Waltzing the Tango: A Late Boomer Dances to the Wrong Tune

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Dundurn, Apr 1, 2001 - Fiction - 240 pages
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Short-listed for the 2002 Edna Staebler Award for Creative Non-Fiction

So you grow up as a member of the baby boom. You’re well-brought up, well-educated, and your parents have great expectations. And, yet, somehow, you just don’t feel you belong.

Along the way, you find the right wrong boyfriends: the poet-husband, and bane of your mother’s existence, the married Japanese doctor. When love at last arrives, and the realization that it’s just not in your nature to hold down a nine-to-five, stick-with-the-program corporate job, you discover that the one thing you thought would be very easy - conception - doesn’t happen. Square peg in a round hole? Absolutely. But now it’s called Waltzing the Tango - the humorous memoir of Gabrielle Bauer. It’s a tale most women will not only identify with, but will also laugh along with - occasionally with the painful pangs of self-recognition.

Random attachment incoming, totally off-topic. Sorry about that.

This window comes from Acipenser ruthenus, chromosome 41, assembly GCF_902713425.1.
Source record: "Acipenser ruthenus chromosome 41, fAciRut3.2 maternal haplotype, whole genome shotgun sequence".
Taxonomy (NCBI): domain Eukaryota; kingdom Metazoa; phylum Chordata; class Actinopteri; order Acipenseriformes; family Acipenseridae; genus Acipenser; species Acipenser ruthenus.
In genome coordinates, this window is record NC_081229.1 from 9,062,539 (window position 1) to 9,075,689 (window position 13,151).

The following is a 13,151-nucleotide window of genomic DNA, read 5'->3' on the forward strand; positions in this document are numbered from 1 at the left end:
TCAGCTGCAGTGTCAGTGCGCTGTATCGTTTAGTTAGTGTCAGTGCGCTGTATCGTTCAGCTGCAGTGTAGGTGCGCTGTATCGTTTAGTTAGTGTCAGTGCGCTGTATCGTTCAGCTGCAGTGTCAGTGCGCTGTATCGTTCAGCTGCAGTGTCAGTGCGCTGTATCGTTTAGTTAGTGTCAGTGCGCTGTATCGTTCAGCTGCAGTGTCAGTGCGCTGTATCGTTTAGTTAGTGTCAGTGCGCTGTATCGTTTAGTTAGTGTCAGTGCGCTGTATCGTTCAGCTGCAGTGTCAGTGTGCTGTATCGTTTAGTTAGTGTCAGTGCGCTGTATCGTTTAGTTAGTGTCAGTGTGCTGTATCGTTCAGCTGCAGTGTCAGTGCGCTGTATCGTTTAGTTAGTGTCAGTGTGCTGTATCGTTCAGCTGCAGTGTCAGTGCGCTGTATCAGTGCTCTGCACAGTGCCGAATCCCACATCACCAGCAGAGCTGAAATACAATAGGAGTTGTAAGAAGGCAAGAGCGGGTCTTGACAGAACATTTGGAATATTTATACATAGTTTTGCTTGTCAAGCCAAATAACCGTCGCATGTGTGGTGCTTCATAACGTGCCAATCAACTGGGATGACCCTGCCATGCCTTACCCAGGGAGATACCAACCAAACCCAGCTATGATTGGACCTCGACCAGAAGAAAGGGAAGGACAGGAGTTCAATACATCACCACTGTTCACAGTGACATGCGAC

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Contents

Section 1
5
Section 2
13
Section 3
20
Section 4
27
Section 5
34
Section 6
41
Section 7
48
Section 8
55
Section 18
137
Section 19
145
Section 20
153
Section 21
161
Section 22
170
Section 23
181
Section 24
189
Section 25
198

Section 9
65
Section 10
72
Section 11
78
Section 12
86
Section 13
93
Section 14
100
Section 15
108
Section 16
117
Section 17
129
Section 26
208
Section 27
216
Section 28
227
Section 29
237
Section 30
248
Section 31
255
Section 32
264
Section 33
273
Copyright

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About the author (2001)

Gabrielle Bauer's previous book, Tokyo, My Everest, won the Japan-Canada Book Prize in 1997. Gabrielle writes frequently for Chatelaine, Canadian Living, and Reader's Digest. She has had various pieces published in The Globe and Mail. She lives in Toronto with her husband and two children.

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